of the trailing `$' is to distinguish the primitives; associated
functions and macros, for example union-eq and intersection-equal,
do not include the `$' character in their names.
We conclude with a brief discussion of guards. The expansion of any
of the above macros depends on the keyword argument, which generates a
function call with a guard suitable for the equality test being used.
Consider for example the call (member x lst :test 'eq), or equivalently,
(member-eq x lst). Expanding these macros leads to a call of mbe; you can see how that goes by using :trans1. Ultimately,
the guard being checked is that of the function member-eq-exec, which is
(if (symbolp x)
Care has been taken to ensure that this guard is checked during evaluation
and also that it generates suitable proof obligations for guard verification
(see verify-guards). A guard violation might look something like
ACL2 !>(member-eq 3 '(4 5))
ACL2 Error in TOP-LEVEL: The guard for the function call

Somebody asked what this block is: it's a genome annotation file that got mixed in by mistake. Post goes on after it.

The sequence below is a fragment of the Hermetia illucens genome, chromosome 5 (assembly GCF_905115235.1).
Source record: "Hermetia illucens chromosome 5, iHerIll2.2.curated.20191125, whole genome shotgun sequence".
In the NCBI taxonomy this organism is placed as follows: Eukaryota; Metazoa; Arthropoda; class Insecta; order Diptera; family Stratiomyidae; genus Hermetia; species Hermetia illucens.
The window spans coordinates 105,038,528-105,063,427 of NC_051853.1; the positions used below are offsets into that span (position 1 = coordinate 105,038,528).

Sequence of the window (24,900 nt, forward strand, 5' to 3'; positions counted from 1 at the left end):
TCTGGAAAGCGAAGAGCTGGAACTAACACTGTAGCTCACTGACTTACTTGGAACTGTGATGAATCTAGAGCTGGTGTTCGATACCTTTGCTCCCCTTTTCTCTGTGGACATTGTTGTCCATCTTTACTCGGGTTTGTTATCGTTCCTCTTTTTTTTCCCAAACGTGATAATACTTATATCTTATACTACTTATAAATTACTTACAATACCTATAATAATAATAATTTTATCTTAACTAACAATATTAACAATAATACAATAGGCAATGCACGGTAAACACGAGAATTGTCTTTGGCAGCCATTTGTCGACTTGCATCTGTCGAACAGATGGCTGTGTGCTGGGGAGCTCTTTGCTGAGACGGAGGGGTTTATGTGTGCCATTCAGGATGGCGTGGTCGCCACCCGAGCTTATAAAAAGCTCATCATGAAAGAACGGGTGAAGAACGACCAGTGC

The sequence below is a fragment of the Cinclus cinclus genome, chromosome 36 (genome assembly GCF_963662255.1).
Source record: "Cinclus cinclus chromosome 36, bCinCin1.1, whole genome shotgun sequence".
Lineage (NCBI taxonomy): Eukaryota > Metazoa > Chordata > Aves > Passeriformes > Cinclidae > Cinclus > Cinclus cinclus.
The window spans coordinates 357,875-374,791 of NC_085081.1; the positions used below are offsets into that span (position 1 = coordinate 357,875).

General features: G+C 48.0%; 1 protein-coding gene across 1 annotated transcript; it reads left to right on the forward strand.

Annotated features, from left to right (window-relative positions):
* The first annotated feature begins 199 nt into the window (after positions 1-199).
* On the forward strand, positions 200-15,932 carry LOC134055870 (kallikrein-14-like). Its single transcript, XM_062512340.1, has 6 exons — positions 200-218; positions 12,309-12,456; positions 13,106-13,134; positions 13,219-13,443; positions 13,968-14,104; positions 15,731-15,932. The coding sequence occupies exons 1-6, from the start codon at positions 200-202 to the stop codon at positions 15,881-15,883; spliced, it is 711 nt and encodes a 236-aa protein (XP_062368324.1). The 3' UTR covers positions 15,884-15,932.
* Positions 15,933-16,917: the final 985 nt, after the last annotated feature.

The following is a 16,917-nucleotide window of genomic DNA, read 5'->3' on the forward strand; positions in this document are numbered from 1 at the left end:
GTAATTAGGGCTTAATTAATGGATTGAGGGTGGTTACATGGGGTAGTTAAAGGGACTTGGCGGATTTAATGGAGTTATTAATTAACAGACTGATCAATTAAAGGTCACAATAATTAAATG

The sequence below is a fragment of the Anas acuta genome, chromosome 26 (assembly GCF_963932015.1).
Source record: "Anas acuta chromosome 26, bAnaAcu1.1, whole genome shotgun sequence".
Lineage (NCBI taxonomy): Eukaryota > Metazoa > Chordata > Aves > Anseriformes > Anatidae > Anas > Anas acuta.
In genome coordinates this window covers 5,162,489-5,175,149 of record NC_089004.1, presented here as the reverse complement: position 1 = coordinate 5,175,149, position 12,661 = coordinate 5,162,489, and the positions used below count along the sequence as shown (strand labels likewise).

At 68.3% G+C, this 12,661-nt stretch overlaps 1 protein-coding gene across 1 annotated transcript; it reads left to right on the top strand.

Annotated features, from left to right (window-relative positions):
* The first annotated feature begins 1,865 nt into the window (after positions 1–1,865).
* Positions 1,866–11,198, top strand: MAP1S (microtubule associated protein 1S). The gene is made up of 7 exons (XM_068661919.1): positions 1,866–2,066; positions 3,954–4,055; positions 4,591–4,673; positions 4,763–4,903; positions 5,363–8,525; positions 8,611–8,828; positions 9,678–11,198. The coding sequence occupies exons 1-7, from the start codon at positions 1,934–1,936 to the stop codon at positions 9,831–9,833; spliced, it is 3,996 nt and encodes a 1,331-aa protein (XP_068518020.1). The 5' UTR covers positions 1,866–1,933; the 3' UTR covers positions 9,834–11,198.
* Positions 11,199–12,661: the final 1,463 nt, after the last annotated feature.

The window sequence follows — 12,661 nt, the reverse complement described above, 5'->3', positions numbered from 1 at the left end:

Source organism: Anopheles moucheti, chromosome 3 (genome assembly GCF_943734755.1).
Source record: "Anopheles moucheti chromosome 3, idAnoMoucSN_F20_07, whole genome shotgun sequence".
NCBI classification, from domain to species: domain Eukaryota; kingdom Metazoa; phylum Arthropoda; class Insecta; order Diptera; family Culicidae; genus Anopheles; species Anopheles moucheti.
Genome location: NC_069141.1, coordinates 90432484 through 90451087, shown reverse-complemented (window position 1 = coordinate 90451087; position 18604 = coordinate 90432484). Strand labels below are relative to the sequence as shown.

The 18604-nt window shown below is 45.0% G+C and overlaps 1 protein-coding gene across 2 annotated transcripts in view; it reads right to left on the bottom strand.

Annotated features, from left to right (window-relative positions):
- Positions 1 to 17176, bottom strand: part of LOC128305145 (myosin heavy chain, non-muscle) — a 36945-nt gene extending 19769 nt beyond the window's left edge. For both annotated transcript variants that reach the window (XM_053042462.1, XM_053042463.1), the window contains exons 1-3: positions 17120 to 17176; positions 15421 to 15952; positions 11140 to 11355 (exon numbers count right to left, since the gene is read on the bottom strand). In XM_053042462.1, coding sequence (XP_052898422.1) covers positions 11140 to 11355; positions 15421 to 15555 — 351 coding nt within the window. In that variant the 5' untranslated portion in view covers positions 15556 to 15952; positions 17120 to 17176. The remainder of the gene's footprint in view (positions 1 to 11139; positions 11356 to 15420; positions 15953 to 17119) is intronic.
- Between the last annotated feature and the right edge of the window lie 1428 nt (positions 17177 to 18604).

(MEMBER-EQ-EXEC$GUARD-CHECK X LST), which is
(IF (SYMBOLP X) (TRUE-LISTP LST) (SYMBOL-LISTP LST)), is violated by
the arguments in the call (MEMBER-EQ-EXEC$GUARD-CHECK 3 '(4 5)).
See :DOC set-guard-checking for information about suppressing this
check with (set-guard-checking :none), as recommended for new users.
To debug see :DOC print-gv, see :DOC trace, and see :DOC wet.
Above, member-eq-exec$guard-check is a function generated as part of
ACL2's expansion of member with :test 'eq, and this function symbol
can be quite reasonably ignored. The important thing is that it refers to the
guard for member-eq-exec, which as the name may suggest is intended to
guard the execution of a call of member-eq, or a call of member with :test 'eq. The important part of the message above is the
guard actually being violated: (IF (SYMBOLP X) (TRUE-LISTP
LST) (SYMBOL-LISTP LST)).
- Test equality (of two numbers, symbols, or characters)
- Details about equality-variants
- Equality of symbols
- Test equality of two numbers